Nigel Farage, on His First Day at Westminster, Reminds the Commons That His Eye Is Out for Brexit

The new session of Parliament is off to a spirited start, but some fault lines and party differences come to the fore.

Maja Smiejkowska/PA via AP
Reform UK MPs, left to right, Lee Anderson, Nigel Farage, Richard Tice, and Rupert Lowe, arrive at the House of Commons, July 9, 2024. Maja Smiejkowska/PA via AP

It was something to see Tuesday Prime Minister Sunak address Parliament for the first time as Leader of the Opposition, the suave but humbled child of the 80s and Sir Keir Starmer having swapped seats. And what a sight to watch Reform UK’s Nigel Farage spill cold tea on the kumbaya moment as he reminded the newly reelected House Speaker of the momentousness of Brexit.

Exactly why he chose to do that takes some unraveling. Aside from the palpable euphoria among all the new Labour faces, the brief episode was the most interesting thing to come out of the start of the new Parliament. Mr. Farage was one of the five new Reform parliamentarians to arrive at Westminster and it was something of personal triumph for the 60-year-old — his eighth attempt at clinching a seat in Parliament.

Mr. Farage’s characteristic if polarizing charisma was on display as he congratulated Sir Lindsay Hoyle, who was first elected to the role of House Speaker in 2019, on his reelection to that post. Sir Lindsay’s predecessor was John Bercow, who in winter 2019 broke with house convention by blocking the government’s attempt to bring the UK/EU Withdrawal Agreement — that is, Brexit —  to a third vote. That led some Brexiteers to accuse him of trying to block Brexit altogether. 

Mr. Farage was at the time the head of the UK Independence Party, or UKIP, and a leading architect of Britain’s exit from the EU. The accomplishment of Brexit is for now his trump card, so to speak, as he enters Parliament as a newcomer. His first remarks signaled that he will not hesitate  to play it.

Mr. Farage called Sir Lindsay  a “marked contrast to the little man that was there before you, who besmirched the office so dreadfully.” To audible gasps as well as a few groans in the House, he added that Mr. Bercow had, at least in his estimation, tried “to overturn the biggest democratic result in the history of the country.”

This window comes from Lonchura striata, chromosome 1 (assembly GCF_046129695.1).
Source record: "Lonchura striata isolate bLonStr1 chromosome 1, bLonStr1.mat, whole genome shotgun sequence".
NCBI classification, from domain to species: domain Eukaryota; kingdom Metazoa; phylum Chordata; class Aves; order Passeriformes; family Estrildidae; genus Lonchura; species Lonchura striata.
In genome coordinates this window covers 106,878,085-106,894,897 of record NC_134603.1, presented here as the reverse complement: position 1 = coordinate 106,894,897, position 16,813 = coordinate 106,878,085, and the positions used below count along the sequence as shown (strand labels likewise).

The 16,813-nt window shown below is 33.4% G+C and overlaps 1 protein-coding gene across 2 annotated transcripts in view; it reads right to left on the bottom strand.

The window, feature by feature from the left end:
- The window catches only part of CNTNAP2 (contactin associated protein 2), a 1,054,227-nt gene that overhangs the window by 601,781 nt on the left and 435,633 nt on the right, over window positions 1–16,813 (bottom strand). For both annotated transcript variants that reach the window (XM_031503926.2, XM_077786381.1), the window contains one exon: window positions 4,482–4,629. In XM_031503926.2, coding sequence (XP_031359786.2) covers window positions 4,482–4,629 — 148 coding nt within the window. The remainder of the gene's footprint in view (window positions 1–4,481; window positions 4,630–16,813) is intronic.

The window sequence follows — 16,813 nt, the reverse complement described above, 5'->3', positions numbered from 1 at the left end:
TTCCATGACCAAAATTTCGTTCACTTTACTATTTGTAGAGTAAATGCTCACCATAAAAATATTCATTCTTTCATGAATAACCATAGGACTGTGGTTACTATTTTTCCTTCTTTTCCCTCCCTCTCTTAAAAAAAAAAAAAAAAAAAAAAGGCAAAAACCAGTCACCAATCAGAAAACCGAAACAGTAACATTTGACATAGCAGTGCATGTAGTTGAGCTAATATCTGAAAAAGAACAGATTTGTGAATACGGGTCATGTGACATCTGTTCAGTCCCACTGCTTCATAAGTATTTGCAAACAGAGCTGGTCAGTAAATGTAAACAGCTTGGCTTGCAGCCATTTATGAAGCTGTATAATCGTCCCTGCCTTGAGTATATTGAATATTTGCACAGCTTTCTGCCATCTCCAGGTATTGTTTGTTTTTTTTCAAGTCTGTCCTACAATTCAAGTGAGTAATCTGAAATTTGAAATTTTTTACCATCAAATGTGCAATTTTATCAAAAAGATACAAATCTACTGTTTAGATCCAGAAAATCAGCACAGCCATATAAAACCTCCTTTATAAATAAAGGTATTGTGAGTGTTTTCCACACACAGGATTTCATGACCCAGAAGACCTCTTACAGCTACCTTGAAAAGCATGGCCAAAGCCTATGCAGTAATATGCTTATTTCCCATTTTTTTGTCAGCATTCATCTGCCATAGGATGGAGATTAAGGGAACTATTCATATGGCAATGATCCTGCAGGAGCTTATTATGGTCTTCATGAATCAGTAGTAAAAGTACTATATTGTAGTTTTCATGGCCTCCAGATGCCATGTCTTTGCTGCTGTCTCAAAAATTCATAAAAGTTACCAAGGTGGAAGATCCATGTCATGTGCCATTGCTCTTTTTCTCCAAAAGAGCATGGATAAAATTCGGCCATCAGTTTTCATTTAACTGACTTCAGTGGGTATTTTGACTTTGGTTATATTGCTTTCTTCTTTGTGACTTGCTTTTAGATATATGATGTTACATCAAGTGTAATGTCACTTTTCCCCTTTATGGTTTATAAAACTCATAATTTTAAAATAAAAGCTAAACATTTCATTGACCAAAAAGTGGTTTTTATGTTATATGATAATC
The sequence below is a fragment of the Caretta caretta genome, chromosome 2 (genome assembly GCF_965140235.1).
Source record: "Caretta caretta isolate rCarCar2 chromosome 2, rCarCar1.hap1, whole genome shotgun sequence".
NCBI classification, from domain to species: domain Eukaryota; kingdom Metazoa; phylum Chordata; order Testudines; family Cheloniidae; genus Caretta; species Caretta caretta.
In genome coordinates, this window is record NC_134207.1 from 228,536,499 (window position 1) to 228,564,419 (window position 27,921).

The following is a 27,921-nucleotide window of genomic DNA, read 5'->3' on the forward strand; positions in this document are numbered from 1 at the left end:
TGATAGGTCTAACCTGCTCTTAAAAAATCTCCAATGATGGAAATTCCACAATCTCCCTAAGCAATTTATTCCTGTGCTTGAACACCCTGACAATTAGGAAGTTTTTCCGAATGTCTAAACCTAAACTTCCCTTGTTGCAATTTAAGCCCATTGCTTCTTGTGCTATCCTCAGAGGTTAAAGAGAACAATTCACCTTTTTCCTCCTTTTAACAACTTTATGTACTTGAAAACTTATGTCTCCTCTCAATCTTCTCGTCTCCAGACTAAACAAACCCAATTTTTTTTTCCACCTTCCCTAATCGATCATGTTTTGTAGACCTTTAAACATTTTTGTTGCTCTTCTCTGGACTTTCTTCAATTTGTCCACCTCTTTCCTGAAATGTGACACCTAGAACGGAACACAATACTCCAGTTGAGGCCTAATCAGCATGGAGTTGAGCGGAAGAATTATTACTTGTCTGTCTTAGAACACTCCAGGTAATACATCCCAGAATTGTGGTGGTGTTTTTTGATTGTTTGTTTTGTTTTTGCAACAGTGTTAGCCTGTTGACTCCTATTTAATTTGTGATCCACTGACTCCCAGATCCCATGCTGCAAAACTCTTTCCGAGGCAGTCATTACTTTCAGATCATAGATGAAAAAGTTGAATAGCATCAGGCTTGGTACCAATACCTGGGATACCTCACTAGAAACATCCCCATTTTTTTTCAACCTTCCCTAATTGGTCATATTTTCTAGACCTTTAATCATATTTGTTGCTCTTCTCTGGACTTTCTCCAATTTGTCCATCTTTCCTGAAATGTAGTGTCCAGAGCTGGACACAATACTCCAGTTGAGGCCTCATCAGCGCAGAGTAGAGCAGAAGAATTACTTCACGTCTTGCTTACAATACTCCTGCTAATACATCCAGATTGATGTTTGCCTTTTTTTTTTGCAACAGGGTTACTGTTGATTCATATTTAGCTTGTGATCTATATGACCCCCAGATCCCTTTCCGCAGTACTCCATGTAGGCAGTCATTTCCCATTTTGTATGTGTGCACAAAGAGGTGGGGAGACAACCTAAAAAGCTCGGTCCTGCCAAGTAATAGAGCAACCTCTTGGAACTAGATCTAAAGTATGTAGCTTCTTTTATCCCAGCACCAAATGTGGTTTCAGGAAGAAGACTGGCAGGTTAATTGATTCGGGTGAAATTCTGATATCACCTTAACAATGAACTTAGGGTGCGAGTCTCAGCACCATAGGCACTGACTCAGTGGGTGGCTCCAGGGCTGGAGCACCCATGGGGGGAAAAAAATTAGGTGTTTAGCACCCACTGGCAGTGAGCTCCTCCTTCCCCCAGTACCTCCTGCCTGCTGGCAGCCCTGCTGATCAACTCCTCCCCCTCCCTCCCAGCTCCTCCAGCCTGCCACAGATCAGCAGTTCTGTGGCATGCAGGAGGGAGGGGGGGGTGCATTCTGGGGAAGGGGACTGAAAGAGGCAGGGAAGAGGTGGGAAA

It was a reference to the referendum of June 23, 2016, in which a slim majority of Britons voted in favor of leaving the European Union. Mr. Farage prefaced his  remarks by telling the speaker that the five Reform MPs are “the new kids on the block.” That assessment was shared by another Reform lawmaker, Lee Anderson, who wrote on X that “the fox is in the henhouse.”

Mr. Anderson, who is sometimes derided by Fleet Street as “Leeanderthal,” has been branded a Tory turncoat by some for switching in March to Reform from the Conservative party. That move might have been prescient, considering the recent Tory wipeout and stunning win for Labour that occurred in the general election on July 4.

There is no doubt that the Tories are damaged goods. Without a lot of hyperbole, the former Home Secretary,  Suella Braverman, said on Tuesday that Reform now poses an “existential threat” to a badly battered Conservative party. How battered, by the way? Consider that Tory party stalwart Jacob Rees-Mogg, having lost his seat in Parliament, is now exploring opportunities in reality television

Mr. Sunak was bereft not only of his former title and all the trappings that went along with it but, more significantly, of even the shred of a mandate — not even in opposition. Mr. Farage, on the other hand, is not only someone who has done more than either Mr. Sunak or — so far — Sir Keir to move British history forward, has shown that he will speak up and, when he deems it prudent, upset the apple carts. He has already said that he will be coming after Labour

Nobody in a newly ebullient Labour Party seems much fazed by that prospect right now; the July honeymoon is still in progress. 

Battles over things like migrant boats illegally crossing the English Channel and overhaul of the National Health Service have only just begun.

And by evoking his past achievements on day one of his new career in the House of Commons, Mr. Farage is putting Sir Keir and just about everybody else on notice that there will be no backtracking on Brexit — not, at least, on his watch in the  hallowed commons by the Thames.


Correction: Lee Anderson is the name of the Reform UK member of parliament. The name was spelled incorrectly in the bulldog.

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